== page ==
Speaker: Robyn Ferg (Westat) -
Abstract: Social media has been used, with varying degrees of success, to quantify public opinion on various topics. An implicit analogy underlying this work is that social media data may be regarded, at least in some ways, as similar to data gathered from traditional designed public opinion surveys. At the same time there has been enthusiasm about using the content of social media posts as a source of qualitative data, to enrich the information produced in traditional sample surveys. In the work presented here, we adopt an analogy based on the latter view, namely that social media data may be regarded as similar to data gathered from a focus group -- but a very large one.

In this framework, the primary challenge is the sheer volume of data; it is simply not possible for a human to read and digest all of the relevant material posted to social media. Yet the volume of these data is in many ways their principal benefit. A spectrum of approaches to this problem is possible, with varying levels of automation: bottom-up topic modeling algorithms, semi-supervised topic modeling, and manual human coding of different samples of social media content. To facilitate qualitative exploration of social media corpora that allows one to see both "the forest and the trees," we have been developing an interactive tool--a Tweet Browser--that allows users to identify tweets related in content based on new clustering approaches. The tool is intended to support analysts' guided exploration of social media, at various levels of detail, so as to generate rich insights based on a large quantity of data. We have tested the tool in a preliminary way using a collection of tweets that mention the Census Bureau or Census data. Potential benefits include not only better understanding the public's view of the Census Bureau and data but potentially discovering new phenomena that the Bureau may not yet measure systematically, improving and empirically informing questionnaire development, and informing data collection with real-time information.

Bayesian wavelet-packet historical functional linear models

When: Thu, February 10, 2022 - 3:30pm
Where: Kirwan Hall 1313
Speaker: Mark Meyer (Georgetown University) -
Abstract: Historical functional linear models (HFLMs) quantify associations between a functional predictor and functional outcome where the predictor is an exposure variable that occurs before, or at least concurrently with, the outcome. Prior work on the HFLM has largely focused on estimation of a surface that represents a time-varying association between the functional outcome and the functional exposure. This existing work has employed frequentist and spline-based estimation methods, with little attention paid to formal inference or adjustment for multiple testing and no approaches that implement wavelet bases. In this work, we propose a new functional regression model that estimates the time-varying, lagged association between a functional outcome and a functional exposure. Building off of recently developed function-on-function regression methods, the model employs a novel use of the wavelet-packet decomposition of the exposure and outcome functions that allows us to strictly enforce the temporal ordering of exposure and outcome, which is not possible with existing wavelet-based functional models. Using a fully Bayesian approach, we conduct formal inference on the time-varying lagged association, while adjusting for multiple testing. We investigate the operating characteristics of our wavelet-packet HFLM and compare them to those of two existing estimation procedures in simulation. We also assess several inference techniques and use the model to analyze data on the impact of lagged exposure to particulate matter finer than 2.5μg, or PM2.5, on heart rate variability in a cohort of journeyman boilermakers during the morning of a typical day’s shift.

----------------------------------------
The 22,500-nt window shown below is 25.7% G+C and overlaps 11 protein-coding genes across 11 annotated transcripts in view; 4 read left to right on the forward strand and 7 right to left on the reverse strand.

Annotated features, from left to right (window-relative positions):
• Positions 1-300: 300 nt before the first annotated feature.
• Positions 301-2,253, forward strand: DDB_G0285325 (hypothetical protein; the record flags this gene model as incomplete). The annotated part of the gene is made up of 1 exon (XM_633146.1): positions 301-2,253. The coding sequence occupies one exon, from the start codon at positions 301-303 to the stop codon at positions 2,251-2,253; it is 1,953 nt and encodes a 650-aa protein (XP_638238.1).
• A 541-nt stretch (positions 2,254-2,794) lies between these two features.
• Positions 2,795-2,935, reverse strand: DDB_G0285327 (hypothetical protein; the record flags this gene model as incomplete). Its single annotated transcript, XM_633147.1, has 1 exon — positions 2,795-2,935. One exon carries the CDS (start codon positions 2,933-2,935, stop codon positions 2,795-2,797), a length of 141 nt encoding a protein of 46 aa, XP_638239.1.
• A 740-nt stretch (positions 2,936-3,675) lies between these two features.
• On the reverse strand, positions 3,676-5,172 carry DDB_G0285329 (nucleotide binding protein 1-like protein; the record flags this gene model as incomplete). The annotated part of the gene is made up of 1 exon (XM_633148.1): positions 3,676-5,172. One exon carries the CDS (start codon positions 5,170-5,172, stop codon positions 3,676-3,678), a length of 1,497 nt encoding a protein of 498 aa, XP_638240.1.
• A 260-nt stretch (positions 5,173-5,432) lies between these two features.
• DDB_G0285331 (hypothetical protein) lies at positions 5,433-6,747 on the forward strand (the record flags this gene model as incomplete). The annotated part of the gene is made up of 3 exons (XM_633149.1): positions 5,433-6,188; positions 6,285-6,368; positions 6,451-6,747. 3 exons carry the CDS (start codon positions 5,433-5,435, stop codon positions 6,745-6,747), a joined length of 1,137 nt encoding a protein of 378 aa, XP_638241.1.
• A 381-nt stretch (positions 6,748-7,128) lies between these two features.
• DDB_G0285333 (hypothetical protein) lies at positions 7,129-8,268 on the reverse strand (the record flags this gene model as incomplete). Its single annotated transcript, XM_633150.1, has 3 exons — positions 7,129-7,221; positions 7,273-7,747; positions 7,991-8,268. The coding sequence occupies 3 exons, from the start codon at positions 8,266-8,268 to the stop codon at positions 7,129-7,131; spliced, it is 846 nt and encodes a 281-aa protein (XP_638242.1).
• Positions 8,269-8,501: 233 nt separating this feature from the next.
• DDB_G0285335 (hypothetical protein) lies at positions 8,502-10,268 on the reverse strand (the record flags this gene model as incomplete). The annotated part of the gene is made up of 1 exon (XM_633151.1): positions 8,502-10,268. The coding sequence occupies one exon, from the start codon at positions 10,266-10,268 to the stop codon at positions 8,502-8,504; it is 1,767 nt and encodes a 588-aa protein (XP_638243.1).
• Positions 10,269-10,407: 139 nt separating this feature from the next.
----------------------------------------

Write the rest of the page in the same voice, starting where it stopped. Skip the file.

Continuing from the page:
Understanding bias in microbiome sequencing studies and ways to address it

When: Thu, February 24, 2022 - 3:30pm
Where: Kirwan Hall 1313
Speaker: Ni Zhao (Johns Hopkins University ) -
Abstract: Bias is ubiquitous in microbiome sequencing studies. The observed relative abundances are only a distorted version of their values due to the differential efficiency in PCR and sequencing process. Bias leads to invalid statistical inference even in a well-designed study in which all samples were processed in the same conditions (i.e., no batch effect). In this talk, I will focus on two topics. Topic one involves a novel log-linear model for understanding the bias generation process using mock communities, i.e., microbiome communities that the true relative abundances are known a priori. Topic two involves a bias resistant model of microbiome differential abundances using rank-based regression. We show via extensive simulations the benefit of the proposed method compared to its potential competitors.

Bayesian sparse regression for large-scale observational health data

When: Thu, March 17, 2022 - 3:30pm
Where: Kirwan Hall 1313
Speaker: Akihiko Nishimura (Johns Hopkins University) -
Abstract: Growing availability of large healthcare databases presents opportunities to investigate how patients' response to treatments vary across subgroups. Even with a large cohort size found in these databases, however, low incidence rates make it difficult to identify causes of treatment effect heterogeneity among a large number of clinical covariates. Sparse regression provides a potential solution. The Bayesian approach is particularly attractive in our setting, where the signals are weak and heterogeneity across databases are substantial. Applications of Bayesian sparse regression to large-scale data sets, however, have been hampered by the lack of scalable computational techniques. We adapt ideas from numerical linear algebra and computational physics to tackle the critical bottleneck in computing posteriors under Bayesian sparse regression. For linear and logistic models, we develop the conjugate gradient sampler for high-dimensional Gaussians along with the theory of prior-preconditioning. For more general regression and survival models, we develop the curvature-adaptive Hamiltonian Monte Carlo to efficiently sample from high-dimensional log-concave distributions. We demonstrate the scalability of our method on an observational study involving n = 1,065,745 patients and p = 15,779 clinical covariates, designed to compare effectiveness of the most common first-line hypertension treatments. The large cohort size allows us to detect an evidence of treatment effect heterogeneity previously unreported by clinical trials.